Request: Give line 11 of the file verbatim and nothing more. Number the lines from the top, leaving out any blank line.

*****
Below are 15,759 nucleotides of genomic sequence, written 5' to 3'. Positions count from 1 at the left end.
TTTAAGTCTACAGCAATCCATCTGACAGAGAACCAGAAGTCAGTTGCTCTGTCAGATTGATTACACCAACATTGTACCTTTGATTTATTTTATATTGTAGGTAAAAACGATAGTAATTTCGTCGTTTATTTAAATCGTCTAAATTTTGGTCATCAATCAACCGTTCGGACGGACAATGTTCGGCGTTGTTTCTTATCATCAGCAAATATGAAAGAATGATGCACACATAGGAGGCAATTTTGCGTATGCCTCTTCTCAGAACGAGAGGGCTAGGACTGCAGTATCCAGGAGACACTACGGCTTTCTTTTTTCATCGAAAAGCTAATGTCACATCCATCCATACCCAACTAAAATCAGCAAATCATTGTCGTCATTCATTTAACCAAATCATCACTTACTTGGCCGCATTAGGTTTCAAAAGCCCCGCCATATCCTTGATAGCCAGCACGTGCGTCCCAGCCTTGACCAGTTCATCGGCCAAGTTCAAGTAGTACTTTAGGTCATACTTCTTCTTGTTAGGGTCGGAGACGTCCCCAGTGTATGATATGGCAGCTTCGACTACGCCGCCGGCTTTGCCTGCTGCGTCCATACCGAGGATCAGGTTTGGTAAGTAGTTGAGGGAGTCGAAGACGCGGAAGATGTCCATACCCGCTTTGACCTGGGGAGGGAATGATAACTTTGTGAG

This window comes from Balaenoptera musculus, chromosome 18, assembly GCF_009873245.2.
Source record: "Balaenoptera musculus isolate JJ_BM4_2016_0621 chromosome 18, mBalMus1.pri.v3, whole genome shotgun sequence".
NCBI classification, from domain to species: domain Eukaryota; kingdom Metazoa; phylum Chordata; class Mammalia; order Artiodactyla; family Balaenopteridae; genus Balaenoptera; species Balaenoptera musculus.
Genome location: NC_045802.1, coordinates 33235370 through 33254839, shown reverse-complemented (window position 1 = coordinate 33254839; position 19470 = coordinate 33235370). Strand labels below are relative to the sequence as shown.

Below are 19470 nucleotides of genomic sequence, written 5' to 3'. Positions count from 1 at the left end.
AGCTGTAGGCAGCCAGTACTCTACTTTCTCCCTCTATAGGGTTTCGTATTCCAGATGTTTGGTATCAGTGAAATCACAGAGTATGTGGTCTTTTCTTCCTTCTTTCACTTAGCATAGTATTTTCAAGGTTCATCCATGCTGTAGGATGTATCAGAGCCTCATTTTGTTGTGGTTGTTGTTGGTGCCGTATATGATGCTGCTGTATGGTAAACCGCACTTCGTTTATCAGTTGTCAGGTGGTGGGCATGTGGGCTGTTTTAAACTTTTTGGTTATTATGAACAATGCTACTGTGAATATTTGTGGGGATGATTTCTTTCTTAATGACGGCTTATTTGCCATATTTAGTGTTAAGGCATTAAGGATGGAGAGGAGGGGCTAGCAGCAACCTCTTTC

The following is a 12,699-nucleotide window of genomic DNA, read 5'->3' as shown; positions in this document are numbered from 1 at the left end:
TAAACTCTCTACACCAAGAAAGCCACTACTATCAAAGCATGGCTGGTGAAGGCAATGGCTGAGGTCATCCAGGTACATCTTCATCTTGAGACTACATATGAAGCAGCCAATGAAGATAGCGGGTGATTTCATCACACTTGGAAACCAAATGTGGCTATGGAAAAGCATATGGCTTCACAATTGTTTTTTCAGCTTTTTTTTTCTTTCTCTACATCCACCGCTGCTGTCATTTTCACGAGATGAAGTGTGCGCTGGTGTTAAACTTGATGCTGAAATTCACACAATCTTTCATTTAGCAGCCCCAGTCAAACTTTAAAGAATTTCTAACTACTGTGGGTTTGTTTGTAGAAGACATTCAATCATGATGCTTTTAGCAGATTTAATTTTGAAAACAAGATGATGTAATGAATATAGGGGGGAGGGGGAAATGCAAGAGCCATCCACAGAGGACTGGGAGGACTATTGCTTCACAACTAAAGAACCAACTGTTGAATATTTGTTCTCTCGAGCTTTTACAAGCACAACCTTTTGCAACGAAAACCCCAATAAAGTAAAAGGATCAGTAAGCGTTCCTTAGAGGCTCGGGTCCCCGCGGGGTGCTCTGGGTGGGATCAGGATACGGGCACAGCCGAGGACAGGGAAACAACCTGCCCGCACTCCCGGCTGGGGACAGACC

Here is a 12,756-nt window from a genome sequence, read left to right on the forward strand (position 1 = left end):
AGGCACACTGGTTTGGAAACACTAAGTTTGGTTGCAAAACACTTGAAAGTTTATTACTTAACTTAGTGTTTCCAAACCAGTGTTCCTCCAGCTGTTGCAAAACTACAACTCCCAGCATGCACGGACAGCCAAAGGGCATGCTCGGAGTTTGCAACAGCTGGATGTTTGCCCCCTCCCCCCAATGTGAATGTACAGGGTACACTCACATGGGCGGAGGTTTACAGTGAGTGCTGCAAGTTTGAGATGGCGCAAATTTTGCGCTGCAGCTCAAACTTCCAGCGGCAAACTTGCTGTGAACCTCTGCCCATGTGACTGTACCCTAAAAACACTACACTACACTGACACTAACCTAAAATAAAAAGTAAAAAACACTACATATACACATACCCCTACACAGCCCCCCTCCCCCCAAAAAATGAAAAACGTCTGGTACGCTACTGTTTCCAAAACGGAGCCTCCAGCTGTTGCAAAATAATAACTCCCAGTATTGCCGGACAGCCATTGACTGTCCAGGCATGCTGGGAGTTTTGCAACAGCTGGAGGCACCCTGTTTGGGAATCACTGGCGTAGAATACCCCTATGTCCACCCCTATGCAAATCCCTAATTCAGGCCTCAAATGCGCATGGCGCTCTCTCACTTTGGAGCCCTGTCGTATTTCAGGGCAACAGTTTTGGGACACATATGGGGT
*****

Here is a 12,756-nt window from a genome sequence, read left to right on the forward strand (position 1 = left end):